Gautam Adani as one of the most amazing first-generation entrepreneurs
By RN Bhaskar
Doing business in India is not easy. This is what this author has tried to explain in his book Gautam Adani: Redefining business in India and the world. All first-generation entrepreneurs remain vulnerable to the circumstances that reign supreme during their times. Yet, they find ways to overcome them – sometimes by cutting corners — especially if they want to try reach global capacities and excellence.
Consider the Birlas. Take the case of the first-generation entrepreneur from this business house. Narayana Birla (1840–1909). He and “his adopted son, Baldeo Das Birla, made an enormous fortune by trading opium with China, and this formed the basis of the family’s fortune. With growing wealth and increasing confidence, Shiv Narayana Birla moved up the value chain and began chartering cargo ships in partnership with other Marwadi tradesmen to trade opium with China, thus by-passing British middlemen. To facilitate this, he moved to Bombay in 1863” (https://en.wikipedia.org/wiki/Birla_family).
Or take the Tatas. They along with other Parsis also were big traders in opium (https://economictimes.indiatimes.com/how-bombays-parsis-cracked-the-opium-trade/articleshow/28892310.cms).
So was David Sassoon, who controlled 17 textile mills in Mumbai and employed almost 60% of this city’s population during his time. One of his two sons, eventually stationed himself in China, and then moved to Sri Lanka (https://asiaconverge.com/2019/10/david-sassoon-the-biggest-wealth-generator-of-bombay/). True, opium smuggling was not illegal in those days, but it was certainly immoral.
Each of these first-generation entrepreneurs knew that making the first big stash of money requires cutting corners in more than one way.
Or take Dhirubhai Ambani, the man who taught India to think big and use the capital markets to finance large projects. He was adept in getting the government to change policies year after year, to ensure that his PTA got a better deal than DMT (Nusli Wadia was the biggest player for this raw material in those days). You can read about the Wadia vs Ambani: The Polyester Fight at https://edtimes.in/the-billionaire-who-fought-both-ambani-and-tata-and-is-still-around-to-tell-the-story/ .
Then look at Gautam Adani – another first-generation entrepreneur. His activities are currently under the scrutiny of regulators like SEBI, and hence the jury is still out. But during the interim it is extremely important to look at some things about Gautam Adani that set him apart from other entrepreneurs.
Unlike others, he chose to focus on infrastructure, without which no country can leapfrog over other wannabes in the world. He had already begun following an oft-repeated dictum – that when business interests and national interests are aligned, rapid growth is possible.
He intuitively knew that a country can import anything – petrochemicals, copper, steel and even food (Singapore grows little, but is still thriving because of excellent infrastructure and efficiency). But what it cannot import is ports, and other infrastructure. Today, as India steels itself for rapid growth, few realise that 44% of its GDP comes from export and import — 30% of its GDP comes from export and import of goods, and the rest from services.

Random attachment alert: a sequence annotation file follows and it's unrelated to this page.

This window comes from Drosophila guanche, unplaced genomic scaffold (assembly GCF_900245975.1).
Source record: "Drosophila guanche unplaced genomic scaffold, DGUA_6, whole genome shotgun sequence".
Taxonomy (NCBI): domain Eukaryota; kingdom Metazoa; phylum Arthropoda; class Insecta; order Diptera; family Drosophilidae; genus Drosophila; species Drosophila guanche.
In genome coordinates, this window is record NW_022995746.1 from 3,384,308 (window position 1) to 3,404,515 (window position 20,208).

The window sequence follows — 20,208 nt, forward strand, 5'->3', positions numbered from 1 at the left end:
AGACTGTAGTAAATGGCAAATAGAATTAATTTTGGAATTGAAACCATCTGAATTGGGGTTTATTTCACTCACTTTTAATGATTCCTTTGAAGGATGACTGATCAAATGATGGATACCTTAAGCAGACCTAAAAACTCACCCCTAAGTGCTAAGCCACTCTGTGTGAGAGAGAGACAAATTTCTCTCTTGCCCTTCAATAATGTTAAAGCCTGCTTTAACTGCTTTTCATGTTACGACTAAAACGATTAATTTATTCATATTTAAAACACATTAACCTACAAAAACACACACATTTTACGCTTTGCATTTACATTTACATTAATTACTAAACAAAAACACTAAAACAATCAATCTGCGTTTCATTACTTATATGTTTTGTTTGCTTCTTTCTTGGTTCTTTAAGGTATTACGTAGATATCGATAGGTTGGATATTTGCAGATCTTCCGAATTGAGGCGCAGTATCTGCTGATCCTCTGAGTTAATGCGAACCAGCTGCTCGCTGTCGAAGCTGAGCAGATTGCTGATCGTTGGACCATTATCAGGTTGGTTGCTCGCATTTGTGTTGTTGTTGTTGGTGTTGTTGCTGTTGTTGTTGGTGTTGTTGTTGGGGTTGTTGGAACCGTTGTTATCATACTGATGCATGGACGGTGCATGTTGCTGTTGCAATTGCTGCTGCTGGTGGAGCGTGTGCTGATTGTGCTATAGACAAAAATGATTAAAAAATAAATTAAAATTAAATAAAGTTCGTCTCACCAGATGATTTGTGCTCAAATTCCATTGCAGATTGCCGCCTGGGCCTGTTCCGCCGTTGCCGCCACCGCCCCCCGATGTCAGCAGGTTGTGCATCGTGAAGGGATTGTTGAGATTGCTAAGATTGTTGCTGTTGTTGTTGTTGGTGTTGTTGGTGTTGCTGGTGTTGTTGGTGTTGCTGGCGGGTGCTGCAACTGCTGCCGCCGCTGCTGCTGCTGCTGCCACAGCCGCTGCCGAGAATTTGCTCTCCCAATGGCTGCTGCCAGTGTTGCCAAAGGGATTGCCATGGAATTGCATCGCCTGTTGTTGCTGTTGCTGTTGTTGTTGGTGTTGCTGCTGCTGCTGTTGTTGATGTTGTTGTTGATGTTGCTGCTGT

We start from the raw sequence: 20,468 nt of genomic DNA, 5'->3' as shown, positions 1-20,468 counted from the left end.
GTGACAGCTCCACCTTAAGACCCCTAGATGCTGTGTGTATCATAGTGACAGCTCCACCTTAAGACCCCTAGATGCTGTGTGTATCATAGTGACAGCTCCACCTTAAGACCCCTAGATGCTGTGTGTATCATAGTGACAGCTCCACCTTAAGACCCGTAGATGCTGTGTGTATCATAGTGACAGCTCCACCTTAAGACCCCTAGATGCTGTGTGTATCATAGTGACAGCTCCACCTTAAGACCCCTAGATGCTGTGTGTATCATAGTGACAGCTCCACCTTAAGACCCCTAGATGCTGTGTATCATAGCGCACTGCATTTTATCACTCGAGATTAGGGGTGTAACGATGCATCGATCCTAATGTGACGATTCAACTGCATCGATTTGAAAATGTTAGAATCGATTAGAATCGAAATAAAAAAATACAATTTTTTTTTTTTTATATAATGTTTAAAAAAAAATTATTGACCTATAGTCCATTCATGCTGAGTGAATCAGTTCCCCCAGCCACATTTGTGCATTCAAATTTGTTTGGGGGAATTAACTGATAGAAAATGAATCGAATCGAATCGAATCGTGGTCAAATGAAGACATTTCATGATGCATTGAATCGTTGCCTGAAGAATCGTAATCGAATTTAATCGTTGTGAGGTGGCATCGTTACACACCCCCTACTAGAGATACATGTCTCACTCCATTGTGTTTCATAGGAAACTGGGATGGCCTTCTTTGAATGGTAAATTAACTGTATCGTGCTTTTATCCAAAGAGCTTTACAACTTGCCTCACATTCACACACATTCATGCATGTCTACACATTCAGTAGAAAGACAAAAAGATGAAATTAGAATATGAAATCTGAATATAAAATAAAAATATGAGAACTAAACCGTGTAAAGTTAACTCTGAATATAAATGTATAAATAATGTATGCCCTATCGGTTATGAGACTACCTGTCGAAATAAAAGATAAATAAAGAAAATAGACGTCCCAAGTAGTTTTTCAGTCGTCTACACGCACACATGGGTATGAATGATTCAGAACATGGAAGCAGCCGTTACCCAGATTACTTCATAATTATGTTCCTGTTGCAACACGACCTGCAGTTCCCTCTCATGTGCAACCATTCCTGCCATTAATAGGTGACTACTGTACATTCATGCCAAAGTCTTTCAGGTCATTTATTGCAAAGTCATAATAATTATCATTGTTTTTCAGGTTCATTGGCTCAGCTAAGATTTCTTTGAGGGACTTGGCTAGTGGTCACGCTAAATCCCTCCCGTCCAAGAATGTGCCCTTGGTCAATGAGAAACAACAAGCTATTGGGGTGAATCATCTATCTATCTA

Effectively Adani accounts for at least 25% of this 30% because that is his share of India’s exim trade. And this share is rising. Remove Adani from the scene, and you will see the nation lose around 8% of its GDP overnight. It could be a lot more if one adds the ancillary businesses related to ports and logistics.
Add to this the way Adani has become the largest player in thermal energy, which synergises harmoniously, with his coal trade. And do bear in mind, that he owns the largest coal mine in the world in Australia (10.5 billion tonnes of reserves). He has his own power plants there, and also owns a 200 km railway line there, a port in that country, and ships as well. This end to end logistics allows him to be more flexible in pricing coal compared to any other coal miner worldwide. No wonder, he supplies coal to Latin America, Africa and India (which may have a smaller share compared to other regions). It won’t be long before he begins supplying coal to China as well, because of his ability to offer the best pricing.
He is also the largest player in the organised edible oil market, despite fierce open market competition. There are other areas in which he is the largest player – city gas distribution, airport management, drone manufacture both for agriculture and military purposes (he has already begun exporting military drones) and solar power. No first generation entrepreneur has achieved so much, and become so crucially indispensable to the India growth story as has Gautam Adani.
Many of the Hindenberg claims are mere hogwash. The group is not the biggest con in history. All Hindenberg needed to do was to look over his shoulder in his own backyard. There is Enron – no assets, no real cashflows, just a chimera. Or Bernie Madoff (not strictly an industrialist). Then there is FTX of Sam Bankman-Fried. People who talk about India’s Enron moment have not studied the nature of fraud that was perpetrated on USA and the world with these companies. Do bear in mind that Adani has not been involved in any coal scams or telecom irregularities.
Adani has solid assets. His group has healthy cashflows – that is how he could reduce his debt from seven times his equity to just three times during the past three years. And he is a visionary who plays an immense geopolitical role with his port in Colombo and in Haifa.
Many of the violations cited are, at best, technical in nature. They do not represent financial frauds at all. For that you need to study Enron a bit more closely.